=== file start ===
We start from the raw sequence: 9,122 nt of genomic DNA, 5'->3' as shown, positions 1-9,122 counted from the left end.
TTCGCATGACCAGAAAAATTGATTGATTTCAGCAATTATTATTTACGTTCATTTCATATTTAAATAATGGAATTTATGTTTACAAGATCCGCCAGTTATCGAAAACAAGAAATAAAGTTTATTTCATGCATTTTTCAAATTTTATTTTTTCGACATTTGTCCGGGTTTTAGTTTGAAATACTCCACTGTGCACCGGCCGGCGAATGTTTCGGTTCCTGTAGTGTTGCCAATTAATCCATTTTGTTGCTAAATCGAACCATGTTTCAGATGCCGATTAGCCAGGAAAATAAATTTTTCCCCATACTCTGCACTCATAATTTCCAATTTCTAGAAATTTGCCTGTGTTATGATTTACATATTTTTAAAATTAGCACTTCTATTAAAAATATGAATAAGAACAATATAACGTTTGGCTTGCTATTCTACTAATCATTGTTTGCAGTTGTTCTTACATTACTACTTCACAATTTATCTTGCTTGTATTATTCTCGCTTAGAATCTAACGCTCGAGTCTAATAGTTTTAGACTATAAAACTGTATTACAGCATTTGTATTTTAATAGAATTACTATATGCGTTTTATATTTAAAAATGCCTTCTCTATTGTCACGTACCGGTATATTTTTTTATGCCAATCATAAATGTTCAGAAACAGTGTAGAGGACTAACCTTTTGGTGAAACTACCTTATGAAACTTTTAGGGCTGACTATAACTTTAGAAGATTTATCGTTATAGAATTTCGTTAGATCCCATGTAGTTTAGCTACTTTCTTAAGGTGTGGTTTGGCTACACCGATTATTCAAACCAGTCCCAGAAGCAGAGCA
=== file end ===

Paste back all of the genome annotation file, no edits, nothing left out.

We start from the raw sequence: 9,122 nt of genomic DNA, 5'->3' as shown, positions 1-9,122 counted from the left end.
TTCGCATGACCAGAAAAATTGATTGATTTCAGCAATTATTATTTACGTTCATTTCATATTTAAATAATGGAATTTATGTTTACAAGATCCGCCAGTTATCGAAAACAAGAAATAAAGTTTATTTCATGCATTTTTCAAATTTTATTTTTTCGACATTTGTCCGGGTTTTAGTTTGAAATACTCCACTGTGCACCGGCCGGCGAATGTTTCGGTTCCTGTAGTGTTGCCAATTAATCCATTTTGTTGCTAAATCGAACCATGTTTCAGATGCCGATTAGCCAGGAAAATAAATTTTTCCCCATACTCTGCACTCATAATTTCCAATTTCTAGAAATTTGCCTGTGTTATGATTTACATATTTTTAAAATTAGCACTTCTATTAAAAATATGAATAAGAACAATATAACGTTTGGCTTGCTATTCTACTAATCATTGTTTGCAGTTGTTCTTACATTACTACTTCACAATTTATCTTGCTTGTATTATTCTCGCTTAGAATCTAACGCTCGAGTCTAATAGTTTTAGACTATAAAACTGTATTACAGCATTTGTATTTTAATAGAATTACTATATGCGTTTTATATTTAAAAATGCCTTCTCTATTGTCACGTACCGGTATATTTTTTTATGCCAATCATAAATGTTCAGAAACAGTGTAGAGGACTAACCTTTTGGTGAAACTACCTTATGAAACTTTTAGGGCTGACTATAACTTTAGAAGATTTATCGTTATAGAATTTCGTTAGATCCCATGTAGTTTAGCTACTTTCTTAAGGTGTGGTTTGGCTACACCGATTATTCAAACCAGTCCCAGAAGCAGAGCA